In the meantime, we will all continue to go fishing and do our best to fool another bass into biting our offering to them at that given time  ;)
« Last Edit: January 14, 2003, 08:20:04 PM by Curt - RI »

Offline senkosam

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Re:To scent or not to Scent, that is the Question!
« Reply #2 on: January 14, 2003, 08:47:52 PM »
My 'scent-iments exactly!  ;D
« Last Edit: January 15, 2003, 08:05:38 PM by senkosam »

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Non-scents.....
« Reply #3 on: January 15, 2003, 08:56:08 AM »
Add-on Scents (ones that come in a bottle), while unlikely to hurt your efforts, do not make a huge difference.  There are thousands of people out there who believe in them.  There are thousands of people who don't beleive in them.  Unless it can be shown statistically, using scientific analysis, using a large population of people over an extended period of time that fisherman using scents do better, I don't buy it at all.  This is marketing pure and simple.  Basic logic dictates that when comparing two populations of people, if one believes something matters and the other doesn't AND the two populations have equivalent performance, then by default the non-believers are correct.  The believers simply get confidence from using the scent.

Offline Charles/Tx

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Re:To scent or not to Scent, that is the Question!
« Reply #4 on: January 15, 2003, 09:14:58 AM »
I didn't jump on the scent band wagon when they first came out and fished several years with no "add-on" scent, believing they were purely hype.  The only "scent" I used was what was put into the plastic baits during the manufacturing process.

A couple of years ago. I decided to take the plunge and bought a couple of bottles of the KNB scent product.  Since then, I've used them on occasion, and so far haven't been able to tell that they have helped help my success any.  If it is a "tough" day, they haven't improved the number of bites I get.  On the "good" days, it doesn't seem to matter whether the bait has additional scent or not.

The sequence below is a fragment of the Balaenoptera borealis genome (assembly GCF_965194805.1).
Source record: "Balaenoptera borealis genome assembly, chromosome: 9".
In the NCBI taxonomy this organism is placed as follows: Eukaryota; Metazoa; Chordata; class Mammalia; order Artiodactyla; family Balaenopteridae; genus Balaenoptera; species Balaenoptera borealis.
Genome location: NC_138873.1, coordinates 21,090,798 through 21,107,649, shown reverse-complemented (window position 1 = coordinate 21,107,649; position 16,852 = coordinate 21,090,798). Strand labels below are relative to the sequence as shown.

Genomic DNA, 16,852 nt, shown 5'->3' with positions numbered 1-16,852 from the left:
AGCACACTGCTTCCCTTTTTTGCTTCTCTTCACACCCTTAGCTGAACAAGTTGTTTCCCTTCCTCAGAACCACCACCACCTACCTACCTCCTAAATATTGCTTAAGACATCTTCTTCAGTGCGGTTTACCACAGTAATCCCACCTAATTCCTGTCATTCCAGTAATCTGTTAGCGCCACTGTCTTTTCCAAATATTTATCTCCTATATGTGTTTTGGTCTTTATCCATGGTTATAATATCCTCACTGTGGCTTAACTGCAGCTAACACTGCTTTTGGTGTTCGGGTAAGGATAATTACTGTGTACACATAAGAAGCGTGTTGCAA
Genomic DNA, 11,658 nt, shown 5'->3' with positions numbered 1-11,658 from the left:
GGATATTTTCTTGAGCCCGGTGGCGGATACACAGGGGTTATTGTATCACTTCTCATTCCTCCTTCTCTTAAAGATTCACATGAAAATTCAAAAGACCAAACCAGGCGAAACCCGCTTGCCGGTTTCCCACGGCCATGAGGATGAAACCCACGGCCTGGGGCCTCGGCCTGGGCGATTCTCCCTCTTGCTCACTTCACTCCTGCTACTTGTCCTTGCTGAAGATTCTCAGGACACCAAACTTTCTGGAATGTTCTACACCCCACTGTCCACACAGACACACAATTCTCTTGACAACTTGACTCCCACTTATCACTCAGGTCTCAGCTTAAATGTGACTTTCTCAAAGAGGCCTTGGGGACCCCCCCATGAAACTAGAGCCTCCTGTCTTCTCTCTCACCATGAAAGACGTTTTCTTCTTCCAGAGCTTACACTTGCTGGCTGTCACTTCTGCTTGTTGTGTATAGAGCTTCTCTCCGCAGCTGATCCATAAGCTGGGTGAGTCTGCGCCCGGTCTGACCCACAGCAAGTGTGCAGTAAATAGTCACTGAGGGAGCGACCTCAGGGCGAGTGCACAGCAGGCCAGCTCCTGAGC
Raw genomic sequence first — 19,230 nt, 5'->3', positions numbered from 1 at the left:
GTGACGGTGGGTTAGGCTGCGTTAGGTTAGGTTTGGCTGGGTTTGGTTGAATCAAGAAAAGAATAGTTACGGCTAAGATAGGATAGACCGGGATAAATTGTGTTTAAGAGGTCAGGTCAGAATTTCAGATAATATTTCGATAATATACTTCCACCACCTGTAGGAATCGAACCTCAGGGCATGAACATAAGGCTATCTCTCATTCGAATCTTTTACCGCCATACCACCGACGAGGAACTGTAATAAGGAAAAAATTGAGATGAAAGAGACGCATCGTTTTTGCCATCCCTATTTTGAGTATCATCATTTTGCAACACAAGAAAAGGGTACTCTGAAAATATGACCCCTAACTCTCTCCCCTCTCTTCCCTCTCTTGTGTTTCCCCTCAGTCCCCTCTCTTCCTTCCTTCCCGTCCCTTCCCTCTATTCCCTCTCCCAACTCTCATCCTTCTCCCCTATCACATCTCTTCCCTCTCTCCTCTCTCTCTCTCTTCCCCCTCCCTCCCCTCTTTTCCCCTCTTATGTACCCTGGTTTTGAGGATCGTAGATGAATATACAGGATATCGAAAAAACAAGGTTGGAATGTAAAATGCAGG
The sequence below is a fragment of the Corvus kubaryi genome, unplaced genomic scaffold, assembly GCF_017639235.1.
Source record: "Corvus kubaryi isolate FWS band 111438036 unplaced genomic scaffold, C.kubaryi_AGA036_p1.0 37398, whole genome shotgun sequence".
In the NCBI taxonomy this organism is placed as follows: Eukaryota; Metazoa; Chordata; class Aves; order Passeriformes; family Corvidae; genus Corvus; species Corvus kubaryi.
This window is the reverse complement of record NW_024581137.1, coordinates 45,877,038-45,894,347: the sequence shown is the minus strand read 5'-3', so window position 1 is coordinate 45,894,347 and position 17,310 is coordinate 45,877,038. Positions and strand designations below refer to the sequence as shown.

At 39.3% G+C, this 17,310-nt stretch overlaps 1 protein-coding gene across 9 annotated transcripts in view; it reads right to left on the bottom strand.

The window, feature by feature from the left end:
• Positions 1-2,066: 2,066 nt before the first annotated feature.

When these two bottles are gone, I seriously doubt I'll be throwing any more money that way!

C.

Offline Mitz

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Re:To scent or not to Scent, that is the Question!
« Reply #5 on: January 15, 2003, 12:11:26 PM »
It seems to be just something people do to gain any confidence they can with what ever bait they are using. I know there are a ton of things I do to my lures that give me that confidence. Haven't really got into scents but I bet you if I poured it on and hooked into a 5+lb bass I would have no problem using it again.

Getting that confidence with any lure or any bait is by far the most powerful fish catcher!! (in my mind)

~Mitz



Offline Joe P

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Re:To scent or not to Scent, that is the Question!
« Reply #6 on: January 15, 2003, 02:48:17 PM »
I'm with Curt on this one!

I used to use scents but have not used any in years, and i probably wont start anytime soon.

Anybody remember DR Juice?  now that was some nasty stuff!!!!!